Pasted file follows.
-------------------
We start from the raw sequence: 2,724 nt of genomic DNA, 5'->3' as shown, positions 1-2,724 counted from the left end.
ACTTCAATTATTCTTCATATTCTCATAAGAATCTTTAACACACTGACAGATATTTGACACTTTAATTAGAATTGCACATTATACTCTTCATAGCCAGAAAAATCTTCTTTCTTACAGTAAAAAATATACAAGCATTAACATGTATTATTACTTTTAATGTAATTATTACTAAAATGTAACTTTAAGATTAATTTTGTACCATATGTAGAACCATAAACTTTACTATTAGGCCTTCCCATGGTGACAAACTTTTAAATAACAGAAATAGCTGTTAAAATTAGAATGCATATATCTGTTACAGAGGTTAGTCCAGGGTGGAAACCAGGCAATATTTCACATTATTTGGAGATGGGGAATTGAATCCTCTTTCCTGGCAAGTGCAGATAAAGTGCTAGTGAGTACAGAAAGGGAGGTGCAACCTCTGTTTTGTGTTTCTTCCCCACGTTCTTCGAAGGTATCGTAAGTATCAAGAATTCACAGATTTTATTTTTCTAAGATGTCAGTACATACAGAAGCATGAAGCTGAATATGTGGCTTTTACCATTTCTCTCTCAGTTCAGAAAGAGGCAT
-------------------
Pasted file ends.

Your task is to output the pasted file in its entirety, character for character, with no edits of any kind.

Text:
We start from the raw sequence: 2,724 nt of genomic DNA, 5'->3' as shown, positions 1-2,724 counted from the left end.
ACTTCAATTATTCTTCATATTCTCATAAGAATCTTTAACACACTGACAGATATTTGACACTTTAATTAGAATTGCACATTATACTCTTCATAGCCAGAAAAATCTTCTTTCTTACAGTAAAAAATATACAAGCATTAACATGTATTATTACTTTTAATGTAATTATTACTAAAATGTAACTTTAAGATTAATTTTGTACCATATGTAGAACCATAAACTTTACTATTAGGCCTTCCCATGGTGACAAACTTTTAAATAACAGAAATAGCTGTTAAAATTAGAATGCATATATCTGTTACAGAGGTTAGTCCAGGGTGGAAACCAGGCAATATTTCACATTATTTGGAGATGGGGAATTGAATCCTCTTTCCTGGCAAGTGCAGATAAAGTGCTAGTGAGTACAGAAAGGGAGGTGCAACCTCTGTTTTGTGTTTCTTCCCCACGTTCTTCGAAGGTATCGTAAGTATCAAGAATTCACAGATTTTATTTTTCTAAGATGTCAGTACATACAGAAGCATGAAGCTGAATATGTGGCTTTTACCATTTCTCTCTCAGTTCAGAAAGAGGCAT